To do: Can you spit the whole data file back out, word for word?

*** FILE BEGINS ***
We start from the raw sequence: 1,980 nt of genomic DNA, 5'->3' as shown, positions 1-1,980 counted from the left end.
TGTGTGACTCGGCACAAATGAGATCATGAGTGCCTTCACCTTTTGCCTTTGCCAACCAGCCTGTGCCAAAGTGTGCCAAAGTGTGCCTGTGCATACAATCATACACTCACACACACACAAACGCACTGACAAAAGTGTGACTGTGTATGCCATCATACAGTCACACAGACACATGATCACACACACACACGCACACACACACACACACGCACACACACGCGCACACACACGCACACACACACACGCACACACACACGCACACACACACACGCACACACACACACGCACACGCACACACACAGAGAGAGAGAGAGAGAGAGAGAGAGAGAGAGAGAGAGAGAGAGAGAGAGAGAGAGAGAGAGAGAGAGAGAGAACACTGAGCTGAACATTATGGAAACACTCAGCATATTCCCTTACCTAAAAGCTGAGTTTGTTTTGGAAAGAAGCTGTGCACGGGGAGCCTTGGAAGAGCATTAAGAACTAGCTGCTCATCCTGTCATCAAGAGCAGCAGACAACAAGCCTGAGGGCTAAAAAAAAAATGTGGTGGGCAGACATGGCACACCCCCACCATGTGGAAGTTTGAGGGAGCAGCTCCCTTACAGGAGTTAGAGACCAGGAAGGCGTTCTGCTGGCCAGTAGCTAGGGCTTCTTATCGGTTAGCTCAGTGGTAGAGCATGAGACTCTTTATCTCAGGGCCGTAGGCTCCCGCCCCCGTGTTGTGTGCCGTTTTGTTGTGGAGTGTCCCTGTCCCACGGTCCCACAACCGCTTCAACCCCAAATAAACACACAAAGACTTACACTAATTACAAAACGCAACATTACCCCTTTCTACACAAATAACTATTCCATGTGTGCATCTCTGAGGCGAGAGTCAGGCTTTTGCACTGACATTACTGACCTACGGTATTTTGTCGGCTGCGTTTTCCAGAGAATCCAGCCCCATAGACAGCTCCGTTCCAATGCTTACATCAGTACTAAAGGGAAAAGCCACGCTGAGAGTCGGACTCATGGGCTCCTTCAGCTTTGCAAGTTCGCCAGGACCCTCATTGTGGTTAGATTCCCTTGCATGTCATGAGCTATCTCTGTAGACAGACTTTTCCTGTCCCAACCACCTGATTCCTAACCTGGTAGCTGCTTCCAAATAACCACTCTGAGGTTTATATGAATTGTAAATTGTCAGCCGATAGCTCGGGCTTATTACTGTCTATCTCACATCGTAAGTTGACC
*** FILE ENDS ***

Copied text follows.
We start from the raw sequence: 1,980 nt of genomic DNA, 5'->3' as shown, positions 1-1,980 counted from the left end.
TGTGTGACTCGGCACAAATGAGATCATGAGTGCCTTCACCTTTTGCCTTTGCCAACCAGCCTGTGCCAAAGTGTGCCAAAGTGTGCCTGTGCATACAATCATACACTCACACACACACAAACGCACTGACAAAAGTGTGACTGTGTATGCCATCATACAGTCACACAGACACATGATCACACACACACACGCACACACACACACACACGCACACACACGCGCACACACACGCACACACACACACGCACACACACACGCACACACACACACGCACACACACACACGCACACGCACACACACAGAGAGAGAGAGAGAGAGAGAGAGAGAGAGAGAGAGAGAGAGAGAGAGAGAGAGAGAGAGAGAGAGAGAGAGAACACTGAGCTGAACATTATGGAAACACTCAGCATATTCCCTTACCTAAAAGCTGAGTTTGTTTTGGAAAGAAGCTGTGCACGGGGAGCCTTGGAAGAGCATTAAGAACTAGCTGCTCATCCTGTCATCAAGAGCAGCAGACAACAAGCCTGAGGGCTAAAAAAAAAATGTGGTGGGCAGACATGGCACACCCCCACCATGTGGAAGTTTGAGGGAGCAGCTCCCTTACAGGAGTTAGAGACCAGGAAGGCGTTCTGCTGGCCAGTAGCTAGGGCTTCTTATCGGTTAGCTCAGTGGTAGAGCATGAGACTCTTTATCTCAGGGCCGTAGGCTCCCGCCCCCGTGTTGTGTGCCGTTTTGTTGTGGAGTGTCCCTGTCCCACGGTCCCACAACCGCTTCAACCCCAAATAAACACACAAAGACTTACACTAATTACAAAACGCAACATTACCCCTTTCTACACAAATAACTATTCCATGTGTGCATCTCTGAGGCGAGAGTCAGGCTTTTGCACTGACATTACTGACCTACGGTATTTTGTCGGCTGCGTTTTCCAGAGAATCCAGCCCCATAGACAGCTCCGTTCCAATGCTTACATCAGTACTAAAGGGAAAAGCCACGCTGAGAGTCGGACTCATGGGCTCCTTCAGCTTTGCAAGTTCGCCAGGACCCTCATTGTGGTTAGATTCCCTTGCATGTCATGAGCTATCTCTGTAGACAGACTTTTCCTGTCCCAACCACCTGATTCCTAACCTGGTAGCTGCTTCCAAATAACCACTCTGAGGTTTATATGAATTGTAAATTGTCAGCCGATAGCTCGGGCTTATTACTGTCTATCTCACATCGTAAGTTGACC